First of all, I want to apologize for using Pittsburgh Pirate Ronny Paulino in my post about content management systems (step #2). He’s probably my favorite Bucco and it’s clear that I jinxed him. So no q&a today. The Pirates, set for a resurgence, don’t need me adding bad luck to the cause.
With mea culpa out of the way, let’s explore why you should think about Google, Yahoo! and those other search engines when you’re having your Web site developed or redeveloped.
#3: Search Engine Optimization
Search engine optimization (SEO), as described in our internet marketing term glossary, is a fancy way of saying search engine friendly. Simply, there are things you can do to your site to make the search engines show it higher when people search for terms related to what you sell or do.
Visual Difference between Natural Listings and Paid Search Ads
Look at the picture below to see the difference between paid search, or pay per click advertising, results and natural listings, which you can click to enlarge.
I’ve shaded the boxes of the paid search results to make it easier to focus on the natural listings. (BTW, a proper online marketing strategy if you have the funds – in the majority of cases – should incorporate both pay per click advertising and natural search. I’m not picking sides here.) These are the results you can change with proper search engine optimization. But how, asks
Ronny Paulino you?
Content & Credibility
Search engines like Google use really complicated formulae, or algorithms, to determine rankings for sites automatically. These formulae often use 100+ variables. Most of these variables, however, boil down to two things: Content and Credibility.
Credibility as Judged by Search Engines
Let’s start with the latter. Search engines are constantly tweaking their formulae in order to try and make their results give the searcher what they’re looking for as if a human being actually picked out the results. In order to do this, they look around at what other sites on the Web are saying, so to speak.
The search engines do this by seeing what sites are out their linking to yours – how many are linking, are they related, are these other sites of high quality, how are they linking, etc. They reason, one assumes, that if other sites are linking to yours, their in effect vouching for you.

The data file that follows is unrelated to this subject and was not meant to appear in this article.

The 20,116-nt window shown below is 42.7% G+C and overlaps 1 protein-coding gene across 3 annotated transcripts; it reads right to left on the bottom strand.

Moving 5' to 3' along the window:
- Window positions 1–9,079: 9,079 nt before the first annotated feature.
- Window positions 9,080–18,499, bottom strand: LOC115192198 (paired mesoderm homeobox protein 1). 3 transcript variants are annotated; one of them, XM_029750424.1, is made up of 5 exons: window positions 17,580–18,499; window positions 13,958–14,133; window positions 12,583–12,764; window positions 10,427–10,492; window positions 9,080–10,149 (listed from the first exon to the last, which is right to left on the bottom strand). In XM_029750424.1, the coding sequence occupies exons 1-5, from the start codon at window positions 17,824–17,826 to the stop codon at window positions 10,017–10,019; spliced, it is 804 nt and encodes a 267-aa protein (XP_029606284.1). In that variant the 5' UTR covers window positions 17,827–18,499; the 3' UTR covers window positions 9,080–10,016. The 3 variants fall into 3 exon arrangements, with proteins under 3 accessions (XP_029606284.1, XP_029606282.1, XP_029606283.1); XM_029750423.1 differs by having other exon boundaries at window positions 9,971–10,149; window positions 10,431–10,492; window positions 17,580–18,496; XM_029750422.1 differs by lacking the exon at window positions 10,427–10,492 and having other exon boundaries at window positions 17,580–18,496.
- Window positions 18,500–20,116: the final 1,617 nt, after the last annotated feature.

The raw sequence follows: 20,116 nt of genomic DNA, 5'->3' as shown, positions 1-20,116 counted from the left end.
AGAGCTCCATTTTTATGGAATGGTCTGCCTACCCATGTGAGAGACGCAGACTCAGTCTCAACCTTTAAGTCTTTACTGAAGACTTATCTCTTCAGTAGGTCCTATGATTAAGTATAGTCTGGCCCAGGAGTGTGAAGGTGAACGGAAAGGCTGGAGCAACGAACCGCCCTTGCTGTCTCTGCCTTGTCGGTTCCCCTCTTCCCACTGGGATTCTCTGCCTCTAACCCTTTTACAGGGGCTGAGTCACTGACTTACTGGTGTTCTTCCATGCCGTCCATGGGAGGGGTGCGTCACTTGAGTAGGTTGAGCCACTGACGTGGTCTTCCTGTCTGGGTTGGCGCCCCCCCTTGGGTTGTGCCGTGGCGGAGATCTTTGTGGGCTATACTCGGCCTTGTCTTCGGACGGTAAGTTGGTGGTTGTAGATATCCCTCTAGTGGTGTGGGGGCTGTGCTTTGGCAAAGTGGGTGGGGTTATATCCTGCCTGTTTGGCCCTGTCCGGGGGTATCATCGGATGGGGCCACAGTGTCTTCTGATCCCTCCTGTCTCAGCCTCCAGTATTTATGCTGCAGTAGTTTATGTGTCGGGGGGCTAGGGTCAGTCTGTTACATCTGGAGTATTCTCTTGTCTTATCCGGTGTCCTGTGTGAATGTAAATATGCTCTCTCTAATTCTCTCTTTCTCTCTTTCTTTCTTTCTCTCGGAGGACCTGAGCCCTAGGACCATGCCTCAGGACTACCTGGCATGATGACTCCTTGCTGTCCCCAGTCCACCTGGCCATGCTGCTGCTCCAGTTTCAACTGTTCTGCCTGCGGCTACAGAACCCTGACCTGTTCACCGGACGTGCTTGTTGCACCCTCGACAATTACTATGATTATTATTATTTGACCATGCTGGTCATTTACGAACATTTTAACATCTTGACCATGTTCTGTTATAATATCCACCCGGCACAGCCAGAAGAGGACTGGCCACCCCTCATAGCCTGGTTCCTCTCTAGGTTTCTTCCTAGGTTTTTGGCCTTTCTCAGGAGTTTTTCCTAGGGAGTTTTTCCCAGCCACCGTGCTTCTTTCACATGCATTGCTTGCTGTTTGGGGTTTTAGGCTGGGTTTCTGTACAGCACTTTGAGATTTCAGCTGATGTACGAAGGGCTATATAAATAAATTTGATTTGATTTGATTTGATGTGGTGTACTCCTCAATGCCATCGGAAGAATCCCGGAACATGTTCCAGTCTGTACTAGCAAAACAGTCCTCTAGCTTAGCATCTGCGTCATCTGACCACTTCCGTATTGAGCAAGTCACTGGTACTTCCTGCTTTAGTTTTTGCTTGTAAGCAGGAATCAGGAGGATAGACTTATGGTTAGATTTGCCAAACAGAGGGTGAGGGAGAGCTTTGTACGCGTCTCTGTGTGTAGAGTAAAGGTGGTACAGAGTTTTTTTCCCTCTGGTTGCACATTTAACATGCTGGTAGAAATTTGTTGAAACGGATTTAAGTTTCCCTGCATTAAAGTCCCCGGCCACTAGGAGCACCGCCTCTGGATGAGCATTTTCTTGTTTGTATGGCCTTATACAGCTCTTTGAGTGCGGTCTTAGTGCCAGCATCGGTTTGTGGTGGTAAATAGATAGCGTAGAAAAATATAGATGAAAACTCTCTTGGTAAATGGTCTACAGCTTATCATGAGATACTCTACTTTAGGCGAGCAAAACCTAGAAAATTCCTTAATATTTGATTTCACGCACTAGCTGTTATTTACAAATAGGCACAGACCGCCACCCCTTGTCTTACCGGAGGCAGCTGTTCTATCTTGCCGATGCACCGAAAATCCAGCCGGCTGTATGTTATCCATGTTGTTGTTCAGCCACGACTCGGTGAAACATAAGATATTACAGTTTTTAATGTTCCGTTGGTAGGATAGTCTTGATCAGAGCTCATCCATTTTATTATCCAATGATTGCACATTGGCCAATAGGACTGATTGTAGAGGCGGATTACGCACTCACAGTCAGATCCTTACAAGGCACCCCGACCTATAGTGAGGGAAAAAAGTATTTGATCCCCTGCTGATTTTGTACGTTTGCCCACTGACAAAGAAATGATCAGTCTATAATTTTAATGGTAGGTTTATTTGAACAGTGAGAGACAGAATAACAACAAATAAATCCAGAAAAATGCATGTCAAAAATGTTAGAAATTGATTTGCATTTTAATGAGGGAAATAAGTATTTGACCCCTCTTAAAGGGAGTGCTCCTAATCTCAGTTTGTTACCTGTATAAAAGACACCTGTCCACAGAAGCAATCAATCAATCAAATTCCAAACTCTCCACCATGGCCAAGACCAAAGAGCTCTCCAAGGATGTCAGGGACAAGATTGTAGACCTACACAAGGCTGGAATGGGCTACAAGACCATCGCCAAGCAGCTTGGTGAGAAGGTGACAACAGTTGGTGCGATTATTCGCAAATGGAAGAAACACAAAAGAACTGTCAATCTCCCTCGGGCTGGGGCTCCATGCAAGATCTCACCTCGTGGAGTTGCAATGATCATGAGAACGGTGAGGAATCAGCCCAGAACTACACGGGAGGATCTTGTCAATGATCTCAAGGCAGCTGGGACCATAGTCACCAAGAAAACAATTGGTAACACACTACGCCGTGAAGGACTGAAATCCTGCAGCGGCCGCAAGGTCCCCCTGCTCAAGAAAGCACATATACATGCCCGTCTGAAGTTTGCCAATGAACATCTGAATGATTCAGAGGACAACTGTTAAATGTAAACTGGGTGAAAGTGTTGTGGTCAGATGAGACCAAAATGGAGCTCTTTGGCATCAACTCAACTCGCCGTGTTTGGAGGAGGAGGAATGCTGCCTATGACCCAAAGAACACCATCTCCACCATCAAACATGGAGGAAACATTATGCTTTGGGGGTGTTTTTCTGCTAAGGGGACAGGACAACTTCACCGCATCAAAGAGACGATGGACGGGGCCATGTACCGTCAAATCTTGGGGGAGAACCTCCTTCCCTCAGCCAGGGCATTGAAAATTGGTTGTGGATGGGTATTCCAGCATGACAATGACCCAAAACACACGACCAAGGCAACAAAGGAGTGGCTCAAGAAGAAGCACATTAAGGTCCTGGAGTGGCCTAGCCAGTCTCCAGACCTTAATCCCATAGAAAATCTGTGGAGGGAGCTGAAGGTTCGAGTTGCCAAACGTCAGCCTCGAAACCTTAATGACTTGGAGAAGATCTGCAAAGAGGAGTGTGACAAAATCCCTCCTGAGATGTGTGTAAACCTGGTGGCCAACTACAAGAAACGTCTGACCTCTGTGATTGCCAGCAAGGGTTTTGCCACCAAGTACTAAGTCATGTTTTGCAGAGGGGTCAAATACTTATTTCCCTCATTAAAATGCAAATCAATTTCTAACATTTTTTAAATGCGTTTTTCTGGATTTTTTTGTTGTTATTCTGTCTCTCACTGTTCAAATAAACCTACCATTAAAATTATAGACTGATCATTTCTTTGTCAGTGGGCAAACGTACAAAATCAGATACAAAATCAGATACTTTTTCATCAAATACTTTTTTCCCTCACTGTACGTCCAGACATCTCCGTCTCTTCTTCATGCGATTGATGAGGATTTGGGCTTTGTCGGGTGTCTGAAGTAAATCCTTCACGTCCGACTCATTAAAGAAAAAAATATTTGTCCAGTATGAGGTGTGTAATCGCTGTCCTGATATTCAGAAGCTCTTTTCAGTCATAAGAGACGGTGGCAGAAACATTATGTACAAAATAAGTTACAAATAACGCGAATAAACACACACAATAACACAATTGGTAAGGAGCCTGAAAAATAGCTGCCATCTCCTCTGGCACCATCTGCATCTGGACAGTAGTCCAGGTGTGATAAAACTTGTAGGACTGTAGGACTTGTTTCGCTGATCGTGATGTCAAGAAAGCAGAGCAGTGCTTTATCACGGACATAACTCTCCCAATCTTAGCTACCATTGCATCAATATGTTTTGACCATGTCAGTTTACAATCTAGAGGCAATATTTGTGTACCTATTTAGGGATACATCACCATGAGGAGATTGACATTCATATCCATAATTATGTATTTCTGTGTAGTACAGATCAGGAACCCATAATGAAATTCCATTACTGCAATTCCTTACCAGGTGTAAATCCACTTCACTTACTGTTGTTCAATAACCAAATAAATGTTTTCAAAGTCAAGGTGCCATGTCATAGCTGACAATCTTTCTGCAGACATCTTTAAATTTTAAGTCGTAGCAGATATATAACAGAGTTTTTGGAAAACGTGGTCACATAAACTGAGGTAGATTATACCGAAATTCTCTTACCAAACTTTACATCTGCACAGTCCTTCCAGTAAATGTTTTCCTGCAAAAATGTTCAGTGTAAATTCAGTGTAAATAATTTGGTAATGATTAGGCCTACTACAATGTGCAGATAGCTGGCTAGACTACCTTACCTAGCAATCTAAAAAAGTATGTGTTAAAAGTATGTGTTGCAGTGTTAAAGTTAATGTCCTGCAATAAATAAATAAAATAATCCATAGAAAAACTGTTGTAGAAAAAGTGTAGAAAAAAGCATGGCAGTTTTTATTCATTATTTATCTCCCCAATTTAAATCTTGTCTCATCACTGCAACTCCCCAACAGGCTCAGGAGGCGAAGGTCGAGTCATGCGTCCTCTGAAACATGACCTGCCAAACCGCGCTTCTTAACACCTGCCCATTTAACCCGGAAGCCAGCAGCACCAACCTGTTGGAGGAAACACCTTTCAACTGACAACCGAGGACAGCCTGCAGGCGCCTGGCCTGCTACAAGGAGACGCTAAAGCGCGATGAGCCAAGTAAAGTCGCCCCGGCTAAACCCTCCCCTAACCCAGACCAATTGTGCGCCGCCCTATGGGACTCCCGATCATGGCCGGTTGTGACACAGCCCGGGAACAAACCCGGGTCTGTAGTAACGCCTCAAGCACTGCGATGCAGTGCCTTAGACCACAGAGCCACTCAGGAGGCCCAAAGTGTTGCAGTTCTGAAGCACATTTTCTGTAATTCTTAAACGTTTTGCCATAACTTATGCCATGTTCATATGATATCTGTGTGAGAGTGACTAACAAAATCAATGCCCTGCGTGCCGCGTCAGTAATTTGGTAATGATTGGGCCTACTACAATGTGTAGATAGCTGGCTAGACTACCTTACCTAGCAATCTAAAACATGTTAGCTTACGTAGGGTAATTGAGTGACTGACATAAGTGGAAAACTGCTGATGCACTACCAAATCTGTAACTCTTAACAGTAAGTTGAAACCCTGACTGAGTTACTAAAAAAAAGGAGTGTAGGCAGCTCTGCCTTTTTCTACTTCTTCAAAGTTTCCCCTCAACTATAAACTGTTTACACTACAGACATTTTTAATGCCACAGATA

Gaining this credibility typically involves link building, which doesn’t have much to do with building a site, so I digress.
But when you’re building a site, you’re adding in content. Visitors need something to read, right?
Well, the search engines look at the amount of content on your site, how much each page contains, what keywords are on each pages, how often are they used, where are they used, etc.
They also look at content that most surfers never see: stuff in the source code that your site’s built in by the Web developers. If you ever hear terms like alt tags or meta tags, this is what people are referring to.
If you’re having someone writing content for your site, or even if you’re writing the copy yourself, you want to think now about having your developer work on SEO. Or hire an outside SEO firm to work with the developer.
It’s faster and less expensive to do it now and the search engines will start looking at your site as soon as they detect changes. Since the results of SEO work can take 2-9 months to fully bear fruit, you might as well do it now. Soon enough you’ll start seeing an increase in quality traffic for which you’re not paying any ad costs.
Hopefully that explains the benefits of search engine optimization and why you want to consider it while your having a Web site developed, albeit somewhat briefly.
Check back soon for the fourth and final entry in your quintessential Web development check list.
Next: Web Site Usability…